Date of Award

Spring 5-20-2016

Author's School

College of Arts & Sciences

Author's Program

Anthropology

Degree Name

Bachelor of Arts (A.B.)

Restricted/Unrestricted

Unrestricted

Abstract

This study, based on one month of ethnographic fieldwork and qualitative interviews, examines how Alcoholics Anonymous (A.A.) functioned at a drug and alcohol rehabilitation facility for men in southern Ecuador. I argue that, because A.A. has its roots in the United States and in distinctly American interpretations of Judeo-Christian doctrines, many of the key features of the twelve steps and its therapeutics are irreconcilable with aspects of Ecuadorian culture with regards to cultural identity, issues of masculinity and machismo, and religion. Many of the twelve steps and the goal of ultimate abstinence in A.A. do not align well with these cultural factors. Because success in A.A. relies on an identity transformation into a particular kind of “alcoholic subject” and because members must reconcile their identity with the culture of A.A., I contend that, in the Latin American context, the program acts as a neocolonial practice that attempts to refashion the body and “self” into an Americanized way of being. In making this argument I demonstrate that merely because a healthcare program is American or Western does not entail ultimate success internationally; rather, a system of therapeutics must take into account the culture and individuals that it is serving to best care for the patient.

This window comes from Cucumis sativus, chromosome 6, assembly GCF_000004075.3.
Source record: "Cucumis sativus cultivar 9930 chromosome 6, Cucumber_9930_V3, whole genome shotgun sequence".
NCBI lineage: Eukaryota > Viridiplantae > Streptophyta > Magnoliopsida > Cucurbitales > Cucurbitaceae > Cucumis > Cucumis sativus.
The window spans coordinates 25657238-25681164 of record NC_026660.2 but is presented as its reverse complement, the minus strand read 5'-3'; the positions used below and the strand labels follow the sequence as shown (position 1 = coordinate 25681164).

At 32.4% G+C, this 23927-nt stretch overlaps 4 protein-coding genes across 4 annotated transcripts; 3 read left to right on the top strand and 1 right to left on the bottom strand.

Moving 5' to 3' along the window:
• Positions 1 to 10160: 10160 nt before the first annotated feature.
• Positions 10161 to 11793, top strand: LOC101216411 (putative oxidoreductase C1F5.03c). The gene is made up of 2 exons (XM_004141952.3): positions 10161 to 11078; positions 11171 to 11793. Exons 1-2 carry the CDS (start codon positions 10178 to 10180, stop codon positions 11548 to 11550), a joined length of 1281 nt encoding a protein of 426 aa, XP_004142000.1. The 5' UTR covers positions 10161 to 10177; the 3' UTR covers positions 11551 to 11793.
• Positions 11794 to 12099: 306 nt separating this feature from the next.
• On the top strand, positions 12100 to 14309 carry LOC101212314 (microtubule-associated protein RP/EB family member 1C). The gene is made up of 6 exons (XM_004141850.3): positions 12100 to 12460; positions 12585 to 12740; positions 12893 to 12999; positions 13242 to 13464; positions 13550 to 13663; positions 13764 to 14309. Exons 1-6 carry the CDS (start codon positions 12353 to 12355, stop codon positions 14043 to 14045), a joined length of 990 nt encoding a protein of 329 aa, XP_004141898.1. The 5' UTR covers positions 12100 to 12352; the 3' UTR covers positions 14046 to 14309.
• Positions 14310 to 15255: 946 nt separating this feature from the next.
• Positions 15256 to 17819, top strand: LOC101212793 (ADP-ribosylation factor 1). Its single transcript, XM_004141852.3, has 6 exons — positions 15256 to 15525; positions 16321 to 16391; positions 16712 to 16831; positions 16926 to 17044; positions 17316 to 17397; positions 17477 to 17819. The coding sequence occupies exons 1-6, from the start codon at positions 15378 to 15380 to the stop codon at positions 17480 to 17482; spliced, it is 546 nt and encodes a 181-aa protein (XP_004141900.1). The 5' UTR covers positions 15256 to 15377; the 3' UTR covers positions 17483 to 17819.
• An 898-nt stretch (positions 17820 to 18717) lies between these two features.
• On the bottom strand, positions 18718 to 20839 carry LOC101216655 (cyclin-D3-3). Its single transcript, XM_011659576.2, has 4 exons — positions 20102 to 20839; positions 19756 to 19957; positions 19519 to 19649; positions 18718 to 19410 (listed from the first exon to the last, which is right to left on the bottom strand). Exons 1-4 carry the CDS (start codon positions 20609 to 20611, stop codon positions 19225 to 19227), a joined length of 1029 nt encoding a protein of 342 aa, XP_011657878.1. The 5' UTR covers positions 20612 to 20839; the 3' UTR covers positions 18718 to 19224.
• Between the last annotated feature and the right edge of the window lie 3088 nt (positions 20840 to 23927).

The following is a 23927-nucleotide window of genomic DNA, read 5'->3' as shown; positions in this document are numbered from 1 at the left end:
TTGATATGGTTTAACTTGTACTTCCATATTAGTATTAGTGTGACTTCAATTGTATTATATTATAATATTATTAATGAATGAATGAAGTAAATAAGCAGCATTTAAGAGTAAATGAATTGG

Mentor

Dr. Rebecca Lester